I'm sure I could get better range if I dropped the transmit rate (and hence lowered the sync speed) - at the lowest of 1.5kbps (I'd guess I'd be syncing at 1/100 or thereabouts) these things are rated to 300m (almost 1,000 feet!) ... maybe it might not be a bad idea to make this selectable so you can choose insane range or high speed sync (I can't see many situations where you'll need both - and if you do there's a decent chance you're a pro in which case you'll have some PocketWizards!).

Overall, for what I've spent in time and money on the project so far, I'm pretty pleased. :-D
ripe images 10 years ago
interesting project. even though i know very little about electronics. I like to hear about the results that you have gotten from your own project. I always like to know why things work and how it does what it does. and for you to explain things the way you do shows me a little bit on how things like this work. thanks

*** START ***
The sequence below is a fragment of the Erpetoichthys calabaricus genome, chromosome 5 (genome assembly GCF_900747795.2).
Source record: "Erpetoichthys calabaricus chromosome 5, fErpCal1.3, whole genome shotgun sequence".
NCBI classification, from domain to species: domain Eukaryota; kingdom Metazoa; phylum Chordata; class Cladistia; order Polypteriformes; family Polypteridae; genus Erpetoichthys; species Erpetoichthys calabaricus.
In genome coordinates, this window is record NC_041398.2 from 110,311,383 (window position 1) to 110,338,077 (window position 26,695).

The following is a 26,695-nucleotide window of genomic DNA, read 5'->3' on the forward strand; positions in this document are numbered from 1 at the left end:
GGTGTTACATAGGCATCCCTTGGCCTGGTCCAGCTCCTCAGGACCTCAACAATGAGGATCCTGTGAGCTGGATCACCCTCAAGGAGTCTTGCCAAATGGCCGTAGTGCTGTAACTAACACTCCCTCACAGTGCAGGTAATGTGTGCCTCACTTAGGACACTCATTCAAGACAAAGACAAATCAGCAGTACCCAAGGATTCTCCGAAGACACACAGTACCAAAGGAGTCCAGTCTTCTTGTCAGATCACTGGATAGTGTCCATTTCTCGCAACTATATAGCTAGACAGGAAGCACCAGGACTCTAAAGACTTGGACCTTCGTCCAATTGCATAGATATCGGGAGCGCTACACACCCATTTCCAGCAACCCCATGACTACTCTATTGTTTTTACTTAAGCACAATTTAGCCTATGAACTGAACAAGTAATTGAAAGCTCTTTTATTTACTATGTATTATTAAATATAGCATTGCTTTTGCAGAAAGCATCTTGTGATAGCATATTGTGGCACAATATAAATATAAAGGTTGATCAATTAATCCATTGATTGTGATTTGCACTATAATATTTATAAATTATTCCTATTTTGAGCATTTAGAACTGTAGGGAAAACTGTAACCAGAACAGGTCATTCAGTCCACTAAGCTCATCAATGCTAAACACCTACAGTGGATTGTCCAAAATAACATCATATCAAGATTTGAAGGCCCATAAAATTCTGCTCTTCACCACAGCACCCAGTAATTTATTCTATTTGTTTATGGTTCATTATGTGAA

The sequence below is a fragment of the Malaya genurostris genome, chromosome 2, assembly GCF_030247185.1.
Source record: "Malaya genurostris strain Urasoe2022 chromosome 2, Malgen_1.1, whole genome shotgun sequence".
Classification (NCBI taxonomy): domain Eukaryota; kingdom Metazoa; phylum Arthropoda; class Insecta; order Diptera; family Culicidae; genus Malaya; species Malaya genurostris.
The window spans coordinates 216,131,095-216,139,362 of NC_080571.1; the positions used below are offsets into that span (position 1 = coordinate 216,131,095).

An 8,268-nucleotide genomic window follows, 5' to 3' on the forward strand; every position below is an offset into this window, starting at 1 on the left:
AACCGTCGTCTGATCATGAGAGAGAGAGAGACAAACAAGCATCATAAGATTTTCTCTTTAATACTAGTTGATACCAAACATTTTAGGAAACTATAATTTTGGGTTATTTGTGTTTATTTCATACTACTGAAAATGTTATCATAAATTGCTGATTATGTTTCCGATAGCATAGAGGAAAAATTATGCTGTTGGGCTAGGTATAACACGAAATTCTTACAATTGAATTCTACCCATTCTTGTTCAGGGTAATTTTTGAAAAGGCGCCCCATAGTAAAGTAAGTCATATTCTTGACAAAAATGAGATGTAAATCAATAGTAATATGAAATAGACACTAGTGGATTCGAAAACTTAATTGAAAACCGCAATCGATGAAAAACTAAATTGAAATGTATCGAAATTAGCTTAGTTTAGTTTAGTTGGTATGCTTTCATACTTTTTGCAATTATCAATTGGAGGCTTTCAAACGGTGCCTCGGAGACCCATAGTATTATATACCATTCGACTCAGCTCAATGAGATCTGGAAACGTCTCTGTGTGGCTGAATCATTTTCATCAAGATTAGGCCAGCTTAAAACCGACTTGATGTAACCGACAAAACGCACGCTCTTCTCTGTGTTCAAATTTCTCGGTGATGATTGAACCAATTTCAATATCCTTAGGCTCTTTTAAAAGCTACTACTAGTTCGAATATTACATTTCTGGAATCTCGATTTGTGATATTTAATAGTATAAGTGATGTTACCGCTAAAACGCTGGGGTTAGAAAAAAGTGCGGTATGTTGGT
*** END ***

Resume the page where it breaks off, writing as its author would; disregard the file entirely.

fumbling cat [deleted] 10 years ago
You're the man, Psinewave!
Jon_Senior 10 years ago
If you're using the HopeRF units, why are you broadcasting at 57kbps? One of my interests with these units was the higher broadcast speeds, which will naturally lead to a faster sync speed. Does the high speed really knock the distance down that much?
rudy__ 10 years ago

Oh BTW Rudy, I was rather amused ...
"Why would anyone be that interested in this project? ..."
"I find the project interesting ..."

I guess you fall into that wonderful intersection of photo geeks and electronic geeks as well huh? :-D

Enough to understand and appreciate the scope of the project but not enough to do it. If I was retired and had a lot of time on my hands then I would be interested in doing something like this.

You are right in that anyone doing this would be doing it for the same reason as someone who knits a sweater. You making you radios is your hobby and you get pleasure out of the accomplishment. Good for you. Most other people just want an inexpensive tool to do their own photography.